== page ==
April 18, 2012 by Leave a comment

As I’m sure you were aware, yesterday was tax day.  You may be less aware that the expiration of a tax relief act at the end of 2012 could have negative ramifications for distressed homeowners conducting short sales.

In some circumstances, the IRS classifies forgiven debt as income, which is taxable in the same way as any other income. The Mortgage Debt Forgiveness Act was passed in 2007 in order to give struggling homeowners relief from tax burdens that can be associated with debt forgiveness resulting from foreclosures and short sales.

Let’s take a look at a hypothetical example to illustrate how the Mortgage Debt Forgiveness Act could impact someone conducting a short sale.  Say our fictional homeowner owes $200,000 on their mortgage, but their home is only worth $150,000 due to declining home values.  The homeowner gets approval to sell the home for $150,000 and their lender forgives the remaining $50,000 that is owed on the mortgage.  In some circumstances, this $50,000 is classified as taxable income, and come tax time, the homeowner would owe taxes on that income.  As a result of the Mortgage Debt Forgiveness Act, the tax on this forgiven debt is eliminated.

Here’s the rub: the Mortgage Debt Forgiveness Act is due to expire at the end of 2012.  This means that a lot of people conducting short sales could end up with additional tax liabilities if they complete their sale after the end of year (barring an extension of the act by Congress).

This January short sales surpassed foreclosure sales for the first time, according to data from Lender Processing Services.  This is a good thing as short sales are almost always preferable to foreclosures.  A short sale ends up costing the lender less than a foreclosure, short sales have a less detrimental impact on the borrower’s credit than a foreclosure does, and short sales have less negative externalities associated with them than foreclosures.  Short sales should be encouraged, and the Mortgage Debt Forgiveness Act should be extended in an effort to help pave the way for more short sales.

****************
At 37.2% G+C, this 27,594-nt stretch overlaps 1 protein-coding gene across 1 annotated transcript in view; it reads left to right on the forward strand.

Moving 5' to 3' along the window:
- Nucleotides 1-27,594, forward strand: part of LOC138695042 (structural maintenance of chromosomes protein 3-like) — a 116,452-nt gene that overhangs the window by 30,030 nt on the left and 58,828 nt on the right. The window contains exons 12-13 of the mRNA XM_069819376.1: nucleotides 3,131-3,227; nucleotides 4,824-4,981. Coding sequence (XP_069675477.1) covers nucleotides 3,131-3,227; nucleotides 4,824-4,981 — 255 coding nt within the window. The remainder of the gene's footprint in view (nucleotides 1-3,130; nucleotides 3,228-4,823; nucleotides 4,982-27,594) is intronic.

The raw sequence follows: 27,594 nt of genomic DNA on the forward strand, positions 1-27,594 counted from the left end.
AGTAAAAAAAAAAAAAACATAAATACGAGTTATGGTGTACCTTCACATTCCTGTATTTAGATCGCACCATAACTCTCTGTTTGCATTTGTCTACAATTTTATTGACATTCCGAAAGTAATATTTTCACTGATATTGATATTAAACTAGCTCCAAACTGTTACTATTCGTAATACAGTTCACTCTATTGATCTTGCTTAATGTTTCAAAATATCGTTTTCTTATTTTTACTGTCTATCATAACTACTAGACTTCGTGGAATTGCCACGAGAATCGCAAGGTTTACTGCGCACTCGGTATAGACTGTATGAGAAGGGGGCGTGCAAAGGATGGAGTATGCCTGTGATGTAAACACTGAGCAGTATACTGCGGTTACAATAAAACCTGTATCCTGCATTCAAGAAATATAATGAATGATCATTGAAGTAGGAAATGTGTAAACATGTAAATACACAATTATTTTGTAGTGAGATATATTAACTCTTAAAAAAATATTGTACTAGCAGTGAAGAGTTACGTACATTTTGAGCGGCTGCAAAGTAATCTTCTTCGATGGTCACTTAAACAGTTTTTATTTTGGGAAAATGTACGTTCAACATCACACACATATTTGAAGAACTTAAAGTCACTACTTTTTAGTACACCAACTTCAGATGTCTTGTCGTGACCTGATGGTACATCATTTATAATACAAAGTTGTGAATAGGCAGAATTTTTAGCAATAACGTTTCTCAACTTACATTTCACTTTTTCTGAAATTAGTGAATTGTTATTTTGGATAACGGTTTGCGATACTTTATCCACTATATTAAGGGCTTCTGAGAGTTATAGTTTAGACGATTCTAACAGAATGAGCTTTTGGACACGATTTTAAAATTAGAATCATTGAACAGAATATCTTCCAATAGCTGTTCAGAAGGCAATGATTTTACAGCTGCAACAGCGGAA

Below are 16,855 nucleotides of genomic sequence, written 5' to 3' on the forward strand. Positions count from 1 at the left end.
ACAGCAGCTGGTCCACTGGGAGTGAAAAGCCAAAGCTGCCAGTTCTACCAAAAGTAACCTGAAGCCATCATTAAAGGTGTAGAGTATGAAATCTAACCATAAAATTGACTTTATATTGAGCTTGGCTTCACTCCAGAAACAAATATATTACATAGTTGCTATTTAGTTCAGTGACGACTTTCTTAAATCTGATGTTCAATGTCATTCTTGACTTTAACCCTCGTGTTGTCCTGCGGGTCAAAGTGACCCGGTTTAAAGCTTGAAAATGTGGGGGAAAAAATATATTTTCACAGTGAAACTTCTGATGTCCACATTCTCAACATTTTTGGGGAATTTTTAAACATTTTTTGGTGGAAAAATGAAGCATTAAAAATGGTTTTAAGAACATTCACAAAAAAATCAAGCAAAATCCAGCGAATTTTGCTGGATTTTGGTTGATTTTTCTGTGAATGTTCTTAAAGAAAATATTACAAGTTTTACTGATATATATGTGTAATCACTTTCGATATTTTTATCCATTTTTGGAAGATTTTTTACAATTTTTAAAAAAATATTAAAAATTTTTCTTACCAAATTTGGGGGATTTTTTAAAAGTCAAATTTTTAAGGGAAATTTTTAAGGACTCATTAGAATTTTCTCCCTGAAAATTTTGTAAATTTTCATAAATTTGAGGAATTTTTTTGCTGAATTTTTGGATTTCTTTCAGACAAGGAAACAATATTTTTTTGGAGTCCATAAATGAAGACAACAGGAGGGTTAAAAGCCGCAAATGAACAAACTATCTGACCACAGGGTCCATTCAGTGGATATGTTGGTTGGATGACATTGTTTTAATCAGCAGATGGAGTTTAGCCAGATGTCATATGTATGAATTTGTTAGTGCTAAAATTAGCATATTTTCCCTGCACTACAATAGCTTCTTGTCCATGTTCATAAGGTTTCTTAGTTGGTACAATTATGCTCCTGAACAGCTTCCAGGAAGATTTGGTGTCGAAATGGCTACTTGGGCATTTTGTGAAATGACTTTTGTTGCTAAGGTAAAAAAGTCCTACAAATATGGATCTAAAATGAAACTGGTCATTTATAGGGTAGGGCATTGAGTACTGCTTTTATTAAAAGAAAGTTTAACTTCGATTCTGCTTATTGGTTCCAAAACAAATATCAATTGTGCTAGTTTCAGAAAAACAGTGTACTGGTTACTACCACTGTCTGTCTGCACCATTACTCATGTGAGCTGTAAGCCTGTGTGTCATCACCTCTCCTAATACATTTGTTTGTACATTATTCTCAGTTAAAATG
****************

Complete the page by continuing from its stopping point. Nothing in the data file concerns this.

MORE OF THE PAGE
It is worth noting that forgiven debt is not always classified as income (there are a variety of examples of this on the IRS’ website).  One of the biggest factors is whether or not your state is a recourse or non-recourse state.  On a non-recourse loan, the lender’s remedy in the event of default is to repossess the property, on recourse loans, the lender may sue the borrower for the amount they are deficient and possibly seize their assets to make up for the shortfall.  Whether or not a mortgage is a recourse or non-recourse loan varies from state to state.

Please note that I am not a tax lawyer or CPA, and I strongly advise you to consult a tax professional to see how the Mortgage Debt Forgiveness Act applies to your situation.  Taking tax advice from people on the internet is generally not advisable.

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